The UK's leading electric motor manufacturer Saietta is developing a new electric motor which can be used in thousands of electric vehicles around the world. The company has outlined ambitious expansion plans which will likely see its workforce increase 10 times in the next three to five years as the company looks to roll out its electric motor technology to new markets in Asia and the rest of the world. Saietta won the first electric TT at the Isle of Man in 2009, and also created the high-performance NGS electric superbike.
With the company's Axial Flux Traction (AFT) electric motor, the company intends to revolutionise the electric motorcycle landscape. Compared to conventional motors of electric motorcycles which use radial flux motors, the AFT motor provides a more compact design, offering lower overall weight. And there's more; the AFT can also produce more torque while generating less heat. The downside is that AFT motors are usually more complex and expensive to produce.
The AFT motor, which used to be produced by Agni Motors, was used in the very first electric TT winning machine in 2009. Saietta was formed in 2015, when Agni Motors and Agility Global combined forces. In 2009, Team Agni won the first electric TT using a machine with two Agni ATF motors in a Suzuki GSX-R750 chassis. And in 2010 TT Zero, the Agni Motors machine finished in second place.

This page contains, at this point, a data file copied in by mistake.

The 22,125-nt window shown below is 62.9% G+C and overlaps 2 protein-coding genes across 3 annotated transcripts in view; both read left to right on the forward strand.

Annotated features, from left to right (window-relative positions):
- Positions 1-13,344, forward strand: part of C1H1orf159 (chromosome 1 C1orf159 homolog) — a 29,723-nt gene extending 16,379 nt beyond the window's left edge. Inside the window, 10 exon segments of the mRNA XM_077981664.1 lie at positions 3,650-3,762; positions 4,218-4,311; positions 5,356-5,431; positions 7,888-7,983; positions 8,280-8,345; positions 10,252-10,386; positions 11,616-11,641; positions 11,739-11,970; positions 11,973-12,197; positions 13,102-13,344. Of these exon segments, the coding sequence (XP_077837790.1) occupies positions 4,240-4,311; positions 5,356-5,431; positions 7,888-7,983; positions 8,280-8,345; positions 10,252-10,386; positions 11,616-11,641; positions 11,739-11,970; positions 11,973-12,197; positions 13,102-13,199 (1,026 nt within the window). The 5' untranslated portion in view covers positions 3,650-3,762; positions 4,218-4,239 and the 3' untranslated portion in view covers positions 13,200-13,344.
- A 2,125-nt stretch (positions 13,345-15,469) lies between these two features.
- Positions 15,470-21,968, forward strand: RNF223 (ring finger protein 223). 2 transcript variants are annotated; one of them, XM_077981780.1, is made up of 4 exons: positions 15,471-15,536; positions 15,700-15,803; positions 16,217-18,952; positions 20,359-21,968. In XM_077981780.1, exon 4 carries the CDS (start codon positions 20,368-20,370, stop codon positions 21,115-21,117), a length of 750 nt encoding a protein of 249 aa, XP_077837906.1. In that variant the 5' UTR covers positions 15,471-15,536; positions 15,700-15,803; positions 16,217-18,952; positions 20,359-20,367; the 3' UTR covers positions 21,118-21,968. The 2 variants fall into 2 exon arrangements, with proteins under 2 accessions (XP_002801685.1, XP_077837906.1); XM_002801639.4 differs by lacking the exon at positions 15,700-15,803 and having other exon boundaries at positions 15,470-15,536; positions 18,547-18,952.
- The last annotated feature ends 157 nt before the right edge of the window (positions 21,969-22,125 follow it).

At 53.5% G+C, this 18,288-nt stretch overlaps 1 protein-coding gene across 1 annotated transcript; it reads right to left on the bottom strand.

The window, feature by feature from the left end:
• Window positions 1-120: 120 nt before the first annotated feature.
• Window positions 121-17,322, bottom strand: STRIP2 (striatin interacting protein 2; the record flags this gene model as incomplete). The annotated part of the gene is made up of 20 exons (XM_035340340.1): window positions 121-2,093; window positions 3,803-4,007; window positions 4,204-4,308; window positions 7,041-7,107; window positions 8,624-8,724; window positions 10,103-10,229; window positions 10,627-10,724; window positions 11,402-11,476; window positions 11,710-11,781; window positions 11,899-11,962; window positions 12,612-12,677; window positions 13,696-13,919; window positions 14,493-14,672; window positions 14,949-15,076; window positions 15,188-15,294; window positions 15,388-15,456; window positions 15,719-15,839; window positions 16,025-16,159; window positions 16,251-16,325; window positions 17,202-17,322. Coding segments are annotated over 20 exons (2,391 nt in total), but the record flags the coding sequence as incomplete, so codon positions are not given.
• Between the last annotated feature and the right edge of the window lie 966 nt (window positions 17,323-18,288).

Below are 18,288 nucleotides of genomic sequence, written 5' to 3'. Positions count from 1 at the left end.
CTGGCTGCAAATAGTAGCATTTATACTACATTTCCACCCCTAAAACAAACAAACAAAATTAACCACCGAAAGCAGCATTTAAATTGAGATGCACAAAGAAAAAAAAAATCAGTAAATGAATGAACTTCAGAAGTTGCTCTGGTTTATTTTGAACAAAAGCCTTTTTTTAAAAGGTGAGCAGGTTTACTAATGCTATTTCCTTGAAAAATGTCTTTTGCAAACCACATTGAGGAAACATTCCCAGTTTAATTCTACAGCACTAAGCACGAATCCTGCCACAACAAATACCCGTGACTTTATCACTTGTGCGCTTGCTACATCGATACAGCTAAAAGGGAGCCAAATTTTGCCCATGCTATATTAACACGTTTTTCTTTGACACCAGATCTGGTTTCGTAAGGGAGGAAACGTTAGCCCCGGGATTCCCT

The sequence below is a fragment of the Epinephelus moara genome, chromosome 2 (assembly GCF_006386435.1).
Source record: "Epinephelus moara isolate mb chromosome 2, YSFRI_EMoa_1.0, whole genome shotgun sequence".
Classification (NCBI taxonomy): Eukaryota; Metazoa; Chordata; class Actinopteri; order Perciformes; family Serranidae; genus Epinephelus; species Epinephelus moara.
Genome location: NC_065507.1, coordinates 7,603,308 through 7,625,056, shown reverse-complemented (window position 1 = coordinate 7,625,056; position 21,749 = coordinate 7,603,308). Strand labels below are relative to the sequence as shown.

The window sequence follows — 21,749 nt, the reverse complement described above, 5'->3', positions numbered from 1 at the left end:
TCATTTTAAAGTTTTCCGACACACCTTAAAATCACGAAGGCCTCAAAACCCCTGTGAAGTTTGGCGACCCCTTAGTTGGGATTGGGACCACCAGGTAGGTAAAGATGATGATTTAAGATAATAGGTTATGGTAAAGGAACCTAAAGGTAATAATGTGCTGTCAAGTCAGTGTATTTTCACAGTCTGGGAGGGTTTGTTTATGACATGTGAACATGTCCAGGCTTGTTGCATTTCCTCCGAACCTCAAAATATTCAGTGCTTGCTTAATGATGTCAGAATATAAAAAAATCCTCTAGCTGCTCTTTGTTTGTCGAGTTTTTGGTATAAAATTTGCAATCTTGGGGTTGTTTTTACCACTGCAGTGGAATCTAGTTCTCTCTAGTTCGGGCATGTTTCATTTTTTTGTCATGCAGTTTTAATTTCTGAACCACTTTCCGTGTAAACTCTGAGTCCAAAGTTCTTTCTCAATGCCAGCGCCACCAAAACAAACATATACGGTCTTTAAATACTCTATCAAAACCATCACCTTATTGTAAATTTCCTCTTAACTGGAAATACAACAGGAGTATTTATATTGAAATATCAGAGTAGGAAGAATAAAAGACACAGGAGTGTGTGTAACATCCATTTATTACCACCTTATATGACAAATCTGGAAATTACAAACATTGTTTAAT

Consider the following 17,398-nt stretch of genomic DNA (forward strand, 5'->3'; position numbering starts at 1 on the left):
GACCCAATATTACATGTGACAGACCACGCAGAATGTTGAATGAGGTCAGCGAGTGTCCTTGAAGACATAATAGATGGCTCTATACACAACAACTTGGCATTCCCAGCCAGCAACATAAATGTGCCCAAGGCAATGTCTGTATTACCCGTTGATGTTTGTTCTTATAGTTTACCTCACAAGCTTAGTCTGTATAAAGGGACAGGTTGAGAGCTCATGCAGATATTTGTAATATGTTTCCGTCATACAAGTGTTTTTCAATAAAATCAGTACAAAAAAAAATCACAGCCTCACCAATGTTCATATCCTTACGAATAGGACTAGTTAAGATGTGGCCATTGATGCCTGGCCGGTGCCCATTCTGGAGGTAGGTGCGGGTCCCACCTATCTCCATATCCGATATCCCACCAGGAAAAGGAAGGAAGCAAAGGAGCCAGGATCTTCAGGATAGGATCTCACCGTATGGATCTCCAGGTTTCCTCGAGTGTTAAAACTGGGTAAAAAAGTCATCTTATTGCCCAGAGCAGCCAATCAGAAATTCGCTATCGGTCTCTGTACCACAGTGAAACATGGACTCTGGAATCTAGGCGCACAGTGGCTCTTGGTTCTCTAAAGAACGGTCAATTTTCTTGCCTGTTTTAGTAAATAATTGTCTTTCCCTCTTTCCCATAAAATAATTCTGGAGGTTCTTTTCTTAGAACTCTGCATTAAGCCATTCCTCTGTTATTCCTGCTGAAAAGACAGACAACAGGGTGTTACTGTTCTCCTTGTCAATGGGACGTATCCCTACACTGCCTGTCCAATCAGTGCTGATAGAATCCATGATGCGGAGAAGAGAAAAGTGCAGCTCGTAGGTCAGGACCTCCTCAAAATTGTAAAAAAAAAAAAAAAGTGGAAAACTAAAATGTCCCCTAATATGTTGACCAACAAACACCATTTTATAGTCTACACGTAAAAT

Agility was formed in 2008 by former F1 and aerospace engineer Lawrence Marazzi to specialise in environmentally-friendly motorcycle technology with an emphasis on performance. In 2013, the company produced the Saietta R electric roadster using the Agni AFT motor and in 2015, following the merger, the company was renamed Saietta and the prototype Saietta NGS electric superbike was unveiled, promising 200 bhp performance, with the next generation AFT motor and hub-centre steering and carbon fibre monocoque construction. Now, the company intends to use AFT motors to power the equivalent of 125 cc petrol engines, and looking at building 1,00,000 motors to be provided to brands in Asia.